In the figure below, the circle e is the image of the equator by a stereographic projection of the sphere, and the plane Euclidean circles c1 and c2 are images of orthogonal great circles on the sphere.
The circles c1 and c2 have Euclidean centers E1 and E2. These are not the images of the spherical centers, but they are useful in constructions. The point S is the projection of the south pole of the sphere; S is the Euclidean center of e.
Reflection in a great circle on the sphere appears in the map as inversion in the plane circle. Recall that if a circle c1 is orthogonal to a circle c2, then the lines through E2, the center of c2, intersect c1 in pairs of points that are inversion images in c2 of each other in. Thus if we have these orthogonal circles, inversion pairs of points can be constructed by drawing lines with an unmarked straightedge.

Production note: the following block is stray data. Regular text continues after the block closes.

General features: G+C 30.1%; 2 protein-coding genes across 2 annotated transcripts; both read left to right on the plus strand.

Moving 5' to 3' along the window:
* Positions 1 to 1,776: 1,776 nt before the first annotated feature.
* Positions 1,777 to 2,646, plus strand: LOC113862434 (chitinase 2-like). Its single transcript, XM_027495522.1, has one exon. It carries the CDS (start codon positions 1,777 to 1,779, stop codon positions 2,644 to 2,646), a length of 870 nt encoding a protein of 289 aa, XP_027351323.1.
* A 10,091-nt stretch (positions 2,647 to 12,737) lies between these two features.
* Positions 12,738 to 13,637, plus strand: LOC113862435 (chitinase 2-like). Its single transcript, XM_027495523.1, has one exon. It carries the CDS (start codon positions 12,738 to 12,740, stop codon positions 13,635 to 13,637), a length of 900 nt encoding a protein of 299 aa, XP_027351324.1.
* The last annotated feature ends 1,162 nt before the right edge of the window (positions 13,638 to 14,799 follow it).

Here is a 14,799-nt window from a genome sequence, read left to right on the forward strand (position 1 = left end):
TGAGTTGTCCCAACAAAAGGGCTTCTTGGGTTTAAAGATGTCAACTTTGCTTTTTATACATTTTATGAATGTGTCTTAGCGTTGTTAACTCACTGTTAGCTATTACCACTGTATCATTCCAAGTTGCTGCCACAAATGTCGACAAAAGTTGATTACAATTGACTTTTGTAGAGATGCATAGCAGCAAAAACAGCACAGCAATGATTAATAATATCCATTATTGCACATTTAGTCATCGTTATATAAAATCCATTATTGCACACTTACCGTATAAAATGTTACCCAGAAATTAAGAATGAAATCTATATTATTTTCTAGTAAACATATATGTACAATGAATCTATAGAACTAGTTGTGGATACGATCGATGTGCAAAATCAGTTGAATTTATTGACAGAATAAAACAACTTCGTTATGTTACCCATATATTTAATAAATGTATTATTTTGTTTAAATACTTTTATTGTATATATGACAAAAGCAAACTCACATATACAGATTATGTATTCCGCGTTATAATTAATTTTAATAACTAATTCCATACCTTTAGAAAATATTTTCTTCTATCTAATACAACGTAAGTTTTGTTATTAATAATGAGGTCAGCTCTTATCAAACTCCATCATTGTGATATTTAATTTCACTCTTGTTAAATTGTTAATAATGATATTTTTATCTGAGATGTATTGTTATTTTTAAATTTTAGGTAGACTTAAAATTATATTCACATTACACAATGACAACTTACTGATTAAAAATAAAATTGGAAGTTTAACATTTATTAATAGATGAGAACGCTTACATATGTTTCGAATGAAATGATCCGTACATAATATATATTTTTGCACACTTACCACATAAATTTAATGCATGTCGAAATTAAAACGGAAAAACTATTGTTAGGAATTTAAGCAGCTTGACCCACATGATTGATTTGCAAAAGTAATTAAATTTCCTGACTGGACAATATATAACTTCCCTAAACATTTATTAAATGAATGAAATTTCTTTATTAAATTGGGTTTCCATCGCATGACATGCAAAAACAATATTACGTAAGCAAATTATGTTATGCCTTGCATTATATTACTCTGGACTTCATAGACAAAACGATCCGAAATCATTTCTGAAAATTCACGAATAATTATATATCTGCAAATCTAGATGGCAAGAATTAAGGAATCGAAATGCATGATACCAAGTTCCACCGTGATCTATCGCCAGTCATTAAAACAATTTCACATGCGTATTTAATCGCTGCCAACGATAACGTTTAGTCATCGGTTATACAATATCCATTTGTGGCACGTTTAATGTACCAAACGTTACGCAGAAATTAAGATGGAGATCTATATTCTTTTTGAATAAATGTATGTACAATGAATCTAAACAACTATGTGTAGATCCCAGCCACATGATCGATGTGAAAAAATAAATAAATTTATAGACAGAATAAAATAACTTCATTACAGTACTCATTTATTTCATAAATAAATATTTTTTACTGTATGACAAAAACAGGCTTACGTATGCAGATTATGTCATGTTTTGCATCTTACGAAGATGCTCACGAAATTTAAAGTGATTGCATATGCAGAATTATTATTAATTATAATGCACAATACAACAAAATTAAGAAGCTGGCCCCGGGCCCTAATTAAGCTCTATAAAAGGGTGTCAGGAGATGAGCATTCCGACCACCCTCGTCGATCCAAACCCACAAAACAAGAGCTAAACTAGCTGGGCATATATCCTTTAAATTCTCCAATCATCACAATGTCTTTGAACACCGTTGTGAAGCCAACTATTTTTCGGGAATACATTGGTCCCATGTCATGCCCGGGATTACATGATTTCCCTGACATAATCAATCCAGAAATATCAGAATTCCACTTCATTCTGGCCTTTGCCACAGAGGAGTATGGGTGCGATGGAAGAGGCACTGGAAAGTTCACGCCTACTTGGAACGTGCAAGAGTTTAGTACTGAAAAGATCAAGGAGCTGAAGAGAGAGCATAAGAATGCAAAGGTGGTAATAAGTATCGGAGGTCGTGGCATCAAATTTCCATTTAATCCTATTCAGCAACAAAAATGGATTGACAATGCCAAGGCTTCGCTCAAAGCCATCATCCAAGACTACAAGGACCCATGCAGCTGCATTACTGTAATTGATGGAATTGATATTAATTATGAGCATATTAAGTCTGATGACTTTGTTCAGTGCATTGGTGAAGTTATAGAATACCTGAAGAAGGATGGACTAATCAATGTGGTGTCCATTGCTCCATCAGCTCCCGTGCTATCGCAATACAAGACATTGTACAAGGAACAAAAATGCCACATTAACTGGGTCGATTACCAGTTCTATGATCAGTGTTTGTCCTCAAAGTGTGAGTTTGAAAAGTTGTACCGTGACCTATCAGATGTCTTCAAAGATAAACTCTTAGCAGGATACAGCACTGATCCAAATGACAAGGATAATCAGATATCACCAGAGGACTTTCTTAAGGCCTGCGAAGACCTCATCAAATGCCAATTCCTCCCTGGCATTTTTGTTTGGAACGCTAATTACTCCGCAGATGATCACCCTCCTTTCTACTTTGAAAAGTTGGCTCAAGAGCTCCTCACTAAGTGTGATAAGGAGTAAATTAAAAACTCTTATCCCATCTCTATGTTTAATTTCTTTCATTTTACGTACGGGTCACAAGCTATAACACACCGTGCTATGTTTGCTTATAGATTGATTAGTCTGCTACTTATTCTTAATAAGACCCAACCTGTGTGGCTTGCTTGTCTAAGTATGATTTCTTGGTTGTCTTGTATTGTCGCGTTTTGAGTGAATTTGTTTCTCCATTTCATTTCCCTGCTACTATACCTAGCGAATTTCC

In the stereographic map, any line through S intersects a great circle in antipodal points, since a line through E is the image of a great circle through S, and great circles intersect each other in antipodal points.
The two poles of a great circle c1 are the intersection points of any two great circles orthogonal to c1. In this figure, c2 is one such circle. A second such circle is the Euclidean line SE1, since this is the image of a great circle, and any line through the Euclidean center of a circle is orthogonal to the circle.
Ruler Lines Construct Special Points on Orthogonal Great Circles